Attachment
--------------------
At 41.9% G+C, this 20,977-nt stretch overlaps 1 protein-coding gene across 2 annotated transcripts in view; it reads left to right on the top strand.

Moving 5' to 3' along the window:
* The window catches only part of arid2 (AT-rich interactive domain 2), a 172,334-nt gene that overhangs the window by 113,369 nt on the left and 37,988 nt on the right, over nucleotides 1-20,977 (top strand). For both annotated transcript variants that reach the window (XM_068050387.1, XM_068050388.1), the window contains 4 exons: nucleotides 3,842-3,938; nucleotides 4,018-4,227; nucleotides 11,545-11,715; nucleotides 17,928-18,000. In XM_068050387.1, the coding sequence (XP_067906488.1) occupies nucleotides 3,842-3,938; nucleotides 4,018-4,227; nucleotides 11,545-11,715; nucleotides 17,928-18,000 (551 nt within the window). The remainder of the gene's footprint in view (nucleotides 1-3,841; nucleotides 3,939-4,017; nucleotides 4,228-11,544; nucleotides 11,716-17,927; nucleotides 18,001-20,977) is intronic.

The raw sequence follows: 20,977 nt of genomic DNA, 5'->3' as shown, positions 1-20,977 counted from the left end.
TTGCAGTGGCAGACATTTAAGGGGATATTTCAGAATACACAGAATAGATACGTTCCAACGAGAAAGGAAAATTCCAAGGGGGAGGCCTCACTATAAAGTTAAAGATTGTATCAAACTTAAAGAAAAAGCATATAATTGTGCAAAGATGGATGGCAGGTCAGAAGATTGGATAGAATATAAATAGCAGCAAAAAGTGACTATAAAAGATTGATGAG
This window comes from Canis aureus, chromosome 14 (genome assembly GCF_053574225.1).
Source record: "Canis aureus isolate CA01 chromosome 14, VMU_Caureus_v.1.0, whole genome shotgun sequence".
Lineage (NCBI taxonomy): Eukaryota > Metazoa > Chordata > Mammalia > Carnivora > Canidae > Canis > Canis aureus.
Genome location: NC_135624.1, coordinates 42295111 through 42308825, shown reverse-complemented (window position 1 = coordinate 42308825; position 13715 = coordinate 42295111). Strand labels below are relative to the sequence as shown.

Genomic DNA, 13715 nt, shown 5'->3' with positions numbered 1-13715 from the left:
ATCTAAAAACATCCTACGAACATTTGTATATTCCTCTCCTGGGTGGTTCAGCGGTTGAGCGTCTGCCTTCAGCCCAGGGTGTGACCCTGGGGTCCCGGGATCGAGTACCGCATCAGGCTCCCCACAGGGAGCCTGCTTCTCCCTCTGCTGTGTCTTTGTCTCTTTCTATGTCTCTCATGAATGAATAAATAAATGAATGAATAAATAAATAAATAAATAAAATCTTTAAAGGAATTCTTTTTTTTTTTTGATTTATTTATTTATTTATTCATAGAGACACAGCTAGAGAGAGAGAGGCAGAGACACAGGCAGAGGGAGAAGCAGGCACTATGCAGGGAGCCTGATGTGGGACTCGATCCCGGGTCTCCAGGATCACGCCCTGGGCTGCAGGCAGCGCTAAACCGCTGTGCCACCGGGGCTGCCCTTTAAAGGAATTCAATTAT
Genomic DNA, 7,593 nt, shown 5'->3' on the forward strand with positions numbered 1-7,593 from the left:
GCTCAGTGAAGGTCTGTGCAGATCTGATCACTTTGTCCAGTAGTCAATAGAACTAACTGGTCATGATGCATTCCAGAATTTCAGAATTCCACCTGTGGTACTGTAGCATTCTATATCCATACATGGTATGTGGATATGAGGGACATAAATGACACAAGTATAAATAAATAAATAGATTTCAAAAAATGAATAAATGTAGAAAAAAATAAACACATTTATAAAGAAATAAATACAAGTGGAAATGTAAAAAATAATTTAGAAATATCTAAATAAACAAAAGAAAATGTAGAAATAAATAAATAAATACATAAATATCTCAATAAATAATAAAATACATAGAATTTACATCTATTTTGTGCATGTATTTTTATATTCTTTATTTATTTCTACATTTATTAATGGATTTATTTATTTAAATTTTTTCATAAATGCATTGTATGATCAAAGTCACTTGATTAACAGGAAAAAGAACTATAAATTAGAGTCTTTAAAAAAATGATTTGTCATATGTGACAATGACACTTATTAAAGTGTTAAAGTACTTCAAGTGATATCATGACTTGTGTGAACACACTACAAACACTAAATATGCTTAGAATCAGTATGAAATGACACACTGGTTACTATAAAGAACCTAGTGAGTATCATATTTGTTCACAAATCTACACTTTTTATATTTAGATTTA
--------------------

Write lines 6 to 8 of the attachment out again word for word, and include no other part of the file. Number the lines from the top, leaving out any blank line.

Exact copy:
This window comes from Canis aureus, chromosome 14 (genome assembly GCF_053574225.1).
Source record: "Canis aureus isolate CA01 chromosome 14, VMU_Caureus_v.1.0, whole genome shotgun sequence".
Lineage (NCBI taxonomy): Eukaryota > Metazoa > Chordata > Mammalia > Carnivora > Canidae > Canis > Canis aureus.